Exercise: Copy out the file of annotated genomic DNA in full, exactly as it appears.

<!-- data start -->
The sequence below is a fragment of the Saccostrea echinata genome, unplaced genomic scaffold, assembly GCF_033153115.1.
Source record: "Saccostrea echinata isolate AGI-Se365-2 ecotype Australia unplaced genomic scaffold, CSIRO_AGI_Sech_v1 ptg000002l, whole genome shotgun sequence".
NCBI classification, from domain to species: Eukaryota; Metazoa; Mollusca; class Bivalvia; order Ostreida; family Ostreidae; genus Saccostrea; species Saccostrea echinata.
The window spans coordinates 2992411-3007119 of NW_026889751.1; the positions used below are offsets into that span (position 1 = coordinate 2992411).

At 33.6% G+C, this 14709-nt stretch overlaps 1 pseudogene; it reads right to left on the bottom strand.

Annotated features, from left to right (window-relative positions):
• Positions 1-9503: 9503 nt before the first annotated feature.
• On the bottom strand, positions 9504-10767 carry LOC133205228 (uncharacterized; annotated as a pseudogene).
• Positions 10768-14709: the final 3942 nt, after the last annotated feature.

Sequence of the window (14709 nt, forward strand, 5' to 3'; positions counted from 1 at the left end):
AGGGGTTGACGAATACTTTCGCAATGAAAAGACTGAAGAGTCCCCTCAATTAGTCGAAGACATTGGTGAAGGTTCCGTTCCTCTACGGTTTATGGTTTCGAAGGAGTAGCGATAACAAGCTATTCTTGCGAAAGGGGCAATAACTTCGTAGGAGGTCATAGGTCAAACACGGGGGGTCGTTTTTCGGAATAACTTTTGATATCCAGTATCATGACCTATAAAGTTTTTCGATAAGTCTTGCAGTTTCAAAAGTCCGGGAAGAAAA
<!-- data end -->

The sequence below is a fragment of the Saccostrea echinata genome, unplaced genomic scaffold, assembly GCF_033153115.1.
Source record: "Saccostrea echinata isolate AGI-Se365-2 ecotype Australia unplaced genomic scaffold, CSIRO_AGI_Sech_v1 ptg000002l, whole genome shotgun sequence".
NCBI classification, from domain to species: Eukaryota; Metazoa; Mollusca; class Bivalvia; order Ostreida; family Ostreidae; genus Saccostrea; species Saccostrea echinata.
The window spans coordinates 2992411-3007119 of NW_026889751.1; the positions used below are offsets into that span (position 1 = coordinate 2992411).

At 33.6% G+C, this 14709-nt stretch overlaps 1 pseudogene; it reads right to left on the bottom strand.

Annotated features, from left to right (window-relative positions):
• Positions 1-9503: 9503 nt before the first annotated feature.
• On the bottom strand, positions 9504-10767 carry LOC133205228 (uncharacterized; annotated as a pseudogene).
• Positions 10768-14709: the final 3942 nt, after the last annotated feature.

Sequence of the window (14709 nt, forward strand, 5' to 3'; positions counted from 1 at the left end):
AGGGGTTGACGAATACTTTCGCAATGAAAAGACTGAAGAGTCCCCTCAATTAGTCGAAGACATTGGTGAAGGTTCCGTTCCTCTACGGTTTATGGTTTCGAAGGAGTAGCGATAACAAGCTATTCTTGCGAAAGGGGCAATAACTTCGTAGGAGGTCATAGGTCAAACACGGGGGGTCGTTTTTCGGAATAACTTTTGATATCCAGTATCATGACCTATAAAGTTTTTCGATAAGTCTTGCAGTTTCAAAAGTCCGGGAAGAAAA